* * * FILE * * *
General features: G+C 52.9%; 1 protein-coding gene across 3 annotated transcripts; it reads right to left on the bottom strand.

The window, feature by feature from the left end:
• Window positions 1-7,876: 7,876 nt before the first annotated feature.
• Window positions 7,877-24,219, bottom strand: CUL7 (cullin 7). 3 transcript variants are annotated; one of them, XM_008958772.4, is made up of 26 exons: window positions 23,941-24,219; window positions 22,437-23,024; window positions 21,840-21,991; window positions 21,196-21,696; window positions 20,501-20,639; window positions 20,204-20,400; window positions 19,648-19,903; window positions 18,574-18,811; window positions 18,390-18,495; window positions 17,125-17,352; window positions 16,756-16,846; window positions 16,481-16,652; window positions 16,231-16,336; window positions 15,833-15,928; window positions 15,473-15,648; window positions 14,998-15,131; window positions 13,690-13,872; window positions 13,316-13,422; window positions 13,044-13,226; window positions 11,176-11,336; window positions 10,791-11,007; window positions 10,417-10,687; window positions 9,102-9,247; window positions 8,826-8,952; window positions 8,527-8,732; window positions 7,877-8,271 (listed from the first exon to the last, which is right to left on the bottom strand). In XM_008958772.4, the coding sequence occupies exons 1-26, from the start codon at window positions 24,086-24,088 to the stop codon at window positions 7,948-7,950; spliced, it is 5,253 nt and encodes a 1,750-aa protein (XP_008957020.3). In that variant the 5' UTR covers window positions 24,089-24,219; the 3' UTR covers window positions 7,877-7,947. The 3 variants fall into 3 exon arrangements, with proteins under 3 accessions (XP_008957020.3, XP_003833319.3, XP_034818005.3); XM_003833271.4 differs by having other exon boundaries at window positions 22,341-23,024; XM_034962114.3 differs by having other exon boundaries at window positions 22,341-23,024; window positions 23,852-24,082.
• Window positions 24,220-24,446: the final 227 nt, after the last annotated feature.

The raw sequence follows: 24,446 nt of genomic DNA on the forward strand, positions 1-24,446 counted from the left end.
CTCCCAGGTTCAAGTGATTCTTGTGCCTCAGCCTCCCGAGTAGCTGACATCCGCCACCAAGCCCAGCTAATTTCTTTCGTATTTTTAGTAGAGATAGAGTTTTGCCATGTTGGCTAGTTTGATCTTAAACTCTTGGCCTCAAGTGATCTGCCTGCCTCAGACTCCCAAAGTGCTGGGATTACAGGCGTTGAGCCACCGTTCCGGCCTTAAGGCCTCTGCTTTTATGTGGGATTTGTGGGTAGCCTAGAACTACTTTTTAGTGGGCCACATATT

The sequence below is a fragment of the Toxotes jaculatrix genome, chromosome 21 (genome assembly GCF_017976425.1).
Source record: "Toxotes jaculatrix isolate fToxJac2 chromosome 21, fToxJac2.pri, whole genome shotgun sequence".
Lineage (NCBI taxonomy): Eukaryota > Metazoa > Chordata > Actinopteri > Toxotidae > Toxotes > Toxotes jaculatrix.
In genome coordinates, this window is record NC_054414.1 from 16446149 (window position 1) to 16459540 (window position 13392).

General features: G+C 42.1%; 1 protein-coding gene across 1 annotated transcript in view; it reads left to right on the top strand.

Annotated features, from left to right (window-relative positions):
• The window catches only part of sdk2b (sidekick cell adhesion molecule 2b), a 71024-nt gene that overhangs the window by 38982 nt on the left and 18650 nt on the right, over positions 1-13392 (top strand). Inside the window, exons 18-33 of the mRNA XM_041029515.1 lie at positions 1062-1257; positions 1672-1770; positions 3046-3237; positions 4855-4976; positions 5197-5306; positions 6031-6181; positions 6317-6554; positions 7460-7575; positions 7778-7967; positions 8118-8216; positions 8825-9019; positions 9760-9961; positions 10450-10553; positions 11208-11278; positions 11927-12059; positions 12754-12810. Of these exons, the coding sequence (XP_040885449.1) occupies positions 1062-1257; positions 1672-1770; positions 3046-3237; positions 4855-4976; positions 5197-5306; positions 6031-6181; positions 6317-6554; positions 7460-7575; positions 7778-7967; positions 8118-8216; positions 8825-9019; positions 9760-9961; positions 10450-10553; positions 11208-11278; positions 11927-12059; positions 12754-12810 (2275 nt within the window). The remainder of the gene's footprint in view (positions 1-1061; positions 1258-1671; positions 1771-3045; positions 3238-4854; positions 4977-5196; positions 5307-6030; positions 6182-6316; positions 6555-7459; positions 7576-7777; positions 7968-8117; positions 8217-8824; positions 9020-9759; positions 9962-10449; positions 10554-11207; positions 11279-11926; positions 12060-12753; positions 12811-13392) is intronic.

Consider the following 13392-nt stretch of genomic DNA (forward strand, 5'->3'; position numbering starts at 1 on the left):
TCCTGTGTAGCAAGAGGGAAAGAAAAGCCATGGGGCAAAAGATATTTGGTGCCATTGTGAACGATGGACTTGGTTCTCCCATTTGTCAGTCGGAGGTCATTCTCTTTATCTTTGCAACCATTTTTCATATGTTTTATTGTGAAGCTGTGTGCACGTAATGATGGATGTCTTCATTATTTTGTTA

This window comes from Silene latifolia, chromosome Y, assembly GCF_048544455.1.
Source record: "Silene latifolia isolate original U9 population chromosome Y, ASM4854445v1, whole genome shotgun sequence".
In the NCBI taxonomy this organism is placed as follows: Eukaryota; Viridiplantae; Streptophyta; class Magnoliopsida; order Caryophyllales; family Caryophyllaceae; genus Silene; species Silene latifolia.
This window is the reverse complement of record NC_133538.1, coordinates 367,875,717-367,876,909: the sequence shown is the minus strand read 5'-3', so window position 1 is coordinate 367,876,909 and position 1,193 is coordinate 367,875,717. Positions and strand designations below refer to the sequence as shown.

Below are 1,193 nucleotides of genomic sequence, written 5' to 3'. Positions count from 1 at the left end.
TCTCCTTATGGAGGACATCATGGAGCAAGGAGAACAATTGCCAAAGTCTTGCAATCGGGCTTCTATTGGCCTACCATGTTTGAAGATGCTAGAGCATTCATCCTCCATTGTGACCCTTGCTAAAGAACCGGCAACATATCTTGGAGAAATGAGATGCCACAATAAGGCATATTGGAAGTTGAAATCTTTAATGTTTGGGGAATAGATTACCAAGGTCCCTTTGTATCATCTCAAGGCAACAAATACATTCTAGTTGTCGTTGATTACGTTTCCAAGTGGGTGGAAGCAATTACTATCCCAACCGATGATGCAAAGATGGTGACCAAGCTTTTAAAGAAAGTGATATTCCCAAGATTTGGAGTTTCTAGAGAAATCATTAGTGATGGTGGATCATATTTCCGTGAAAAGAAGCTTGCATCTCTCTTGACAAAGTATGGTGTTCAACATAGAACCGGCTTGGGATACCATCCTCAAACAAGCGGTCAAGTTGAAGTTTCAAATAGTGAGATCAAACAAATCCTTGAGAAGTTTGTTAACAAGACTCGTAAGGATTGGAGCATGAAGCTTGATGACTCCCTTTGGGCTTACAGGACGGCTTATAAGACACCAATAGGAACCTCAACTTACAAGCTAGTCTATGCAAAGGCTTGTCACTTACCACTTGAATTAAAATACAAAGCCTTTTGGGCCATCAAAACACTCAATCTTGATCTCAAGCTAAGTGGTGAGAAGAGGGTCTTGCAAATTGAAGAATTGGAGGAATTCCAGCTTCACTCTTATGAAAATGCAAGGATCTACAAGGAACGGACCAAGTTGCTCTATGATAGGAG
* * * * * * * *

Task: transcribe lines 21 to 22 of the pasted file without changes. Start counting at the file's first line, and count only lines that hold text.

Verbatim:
Below are 1,193 nucleotides of genomic sequence, written 5' to 3'. Positions count from 1 at the left end.
TCTCCTTATGGAGGACATCATGGAGCAAGGAGAACAATTGCCAAAGTCTTGCAATCGGGCTTCTATTGGCCTACCATGTTTGAAGATGCTAGAGCATTCATCCTCCATTGTGACCCTTGCTAAAGAACCGGCAACATATCTTGGAGAAATGAGATGCCACAATAAGGCATATTGGAAGTTGAAATCTTTAATGTTTGGGGAATAGATTACCAAGGTCCCTTTGTATCATCTCAAGGCAACAAATACATTCTAGTTGTCGTTGATTACGTTTCCAAGTGGGTGGAAGCAATTACTATCCCAACCGATGATGCAAAGATGGTGACCAAGCTTTTAAAGAAAGTGATATTCCCAAGATTTGGAGTTTCTAGAGAAATCATTAGTGATGGTGGATCATATTTCCGTGAAAAGAAGCTTGCATCTCTCTTGACAAAGTATGGTGTTCAACATAGAACCGGCTTGGGATACCATCCTCAAACAAGCGGTCAAGTTGAAGTTTCAAATAGTGAGATCAAACAAATCCTTGAGAAGTTTGTTAACAAGACTCGTAAGGATTGGAGCATGAAGCTTGATGACTCCCTTTGGGCTTACAGGACGGCTTATAAGACACCAATAGGAACCTCAACTTACAAGCTAGTCTATGCAAAGGCTTGTCACTTACCACTTGAATTAAAATACAAAGCCTTTTGGGCCATCAAAACACTCAATCTTGATCTCAAGCTAAGTGGTGAGAAGAGGGTCTTGCAAATTGAAGAATTGGAGGAATTCCAGCTTCACTCTTATGAAAATGCAAGGATCTACAAGGAACGGACCAAGTTGCTCTATGATAGGAG